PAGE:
One of my ongoing sources of torment, and virtually the only thing the sales team in my office can tease me about now that England have confirmed themselves as the number one cricketing nation in the world, is the English pronunciation of various Tamil names and phrases.
The trouble stems from the fact that English, being a sensible language, has just 26 characters in its alphabet and has approximately 42 phonemes (the way things are pronounced). Tamil, by contrast, being the 2,500 year old language that it is, has 247 characters in the alphabet and a mind boggling number of phonemes – for example they have 17 ways just to pronounce the letter ‘L’, 8 ways to pronounce the letter ‘N’ and exactly zero ways to pronounce the letter ‘W’.
All this presents a bit of a problem, particularly when trying to transliterate from a Tamil word or phrase to the English equivalent because there just aren’t enough characters or phonemes to get the pronunciation accurate. One constant source of amusement for everyone who knows me is that my office is in an area of Chennai called Valluvar Kottam. Now being the person I am and refusing to take in to account that it’s just the best spelling match you can get with such a rudimentary language like English, I read this word (as all other English speaking people would) as: val-loo-vaar cot-tam. Which isn’t even close to being right. Infact it couldn’t be more wrong. You go up to anyone in Chennai and ask how to get to val-loo-vaar cot-tam and they will look at you like you’ve just stepped off a spaceship from Mars.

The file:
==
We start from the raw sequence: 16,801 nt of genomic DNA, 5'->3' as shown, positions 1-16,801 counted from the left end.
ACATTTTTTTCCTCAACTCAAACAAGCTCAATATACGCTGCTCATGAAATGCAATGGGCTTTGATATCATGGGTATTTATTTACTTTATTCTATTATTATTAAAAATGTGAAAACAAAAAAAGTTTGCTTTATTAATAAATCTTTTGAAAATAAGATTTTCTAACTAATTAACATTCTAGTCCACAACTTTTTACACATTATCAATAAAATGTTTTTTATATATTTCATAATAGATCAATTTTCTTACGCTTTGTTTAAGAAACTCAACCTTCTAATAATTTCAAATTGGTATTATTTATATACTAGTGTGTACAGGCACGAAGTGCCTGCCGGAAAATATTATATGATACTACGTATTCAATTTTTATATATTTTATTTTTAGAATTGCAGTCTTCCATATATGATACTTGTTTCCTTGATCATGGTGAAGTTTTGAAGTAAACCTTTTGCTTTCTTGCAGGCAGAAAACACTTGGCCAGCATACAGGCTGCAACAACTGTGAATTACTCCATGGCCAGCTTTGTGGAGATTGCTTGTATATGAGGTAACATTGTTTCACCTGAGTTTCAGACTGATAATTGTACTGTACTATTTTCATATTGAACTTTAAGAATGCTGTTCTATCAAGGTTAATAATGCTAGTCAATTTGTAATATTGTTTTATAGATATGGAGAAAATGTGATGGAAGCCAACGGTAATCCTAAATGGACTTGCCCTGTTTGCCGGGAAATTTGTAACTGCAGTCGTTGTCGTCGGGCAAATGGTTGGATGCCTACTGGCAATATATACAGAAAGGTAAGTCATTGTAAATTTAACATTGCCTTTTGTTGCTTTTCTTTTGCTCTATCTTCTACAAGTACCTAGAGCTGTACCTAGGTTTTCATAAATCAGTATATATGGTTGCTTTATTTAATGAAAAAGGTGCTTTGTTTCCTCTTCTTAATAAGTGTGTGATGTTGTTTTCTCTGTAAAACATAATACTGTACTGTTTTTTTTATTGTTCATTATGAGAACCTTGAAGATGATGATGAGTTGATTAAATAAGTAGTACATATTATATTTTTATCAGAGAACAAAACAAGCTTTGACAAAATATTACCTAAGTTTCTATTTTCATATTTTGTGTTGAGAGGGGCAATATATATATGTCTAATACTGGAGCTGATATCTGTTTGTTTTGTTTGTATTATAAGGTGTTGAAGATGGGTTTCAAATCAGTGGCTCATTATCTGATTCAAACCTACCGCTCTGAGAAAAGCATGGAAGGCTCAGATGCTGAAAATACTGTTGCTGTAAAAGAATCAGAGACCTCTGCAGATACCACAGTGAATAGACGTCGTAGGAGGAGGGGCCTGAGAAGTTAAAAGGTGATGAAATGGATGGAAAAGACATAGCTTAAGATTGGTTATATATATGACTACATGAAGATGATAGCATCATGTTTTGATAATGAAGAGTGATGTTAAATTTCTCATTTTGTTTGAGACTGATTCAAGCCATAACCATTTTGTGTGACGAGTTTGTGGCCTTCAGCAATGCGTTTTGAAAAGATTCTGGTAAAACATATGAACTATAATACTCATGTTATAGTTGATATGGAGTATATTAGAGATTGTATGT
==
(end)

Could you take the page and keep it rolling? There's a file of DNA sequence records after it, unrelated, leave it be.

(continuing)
My pronunciation disability can have some bizarre outcomes as with what happened this evening. I got back to my apartment after a
hard day at work and the watchman (all apartments have watchmen, but that’s a story for another day) motioned for me to come and speak to him. He wanted the maintenance money which every apartment needs to pay each month, it’s 900 rupees (about 14 pounds) so I fished around in my wallet and handed him a wad of notes and the watchman pulled out a tatty old notebook and a stub of a pencil. The conversation went a little something like this…
Watchman: à®µà®¾à®Ÿà¯ à®‡à®¸à¯ à®¯à¯à®µà®°à¯ à®¨à¯‡à®®? (Transliterates to: Un peru enna? and translates to: What is your name?)
Me: à®¨à¯‹, Peter (Transliteration: illa, Peter. Translation: No, Peter).
Me: à®¨à¯‹, Pee-ter (Transliteration: illa, Peter. Translation: No, Peeter).
Watchman: *confused* …Petcha?
Me: Grr, no! It’s P-E-T-E-R, Peter.
Me: *sigh*. Yes, fine, pizza.
And that is why, if you were to look in the watchman’s tatty old notebook, under August 2011 Maintenance you would find an entry that says Mr. Pitza paid 900 rupees for maintenance.
Note: If you just see silly square boxes in the conversation above, it means you have an old computer that doesn’t support the Tamil fonts.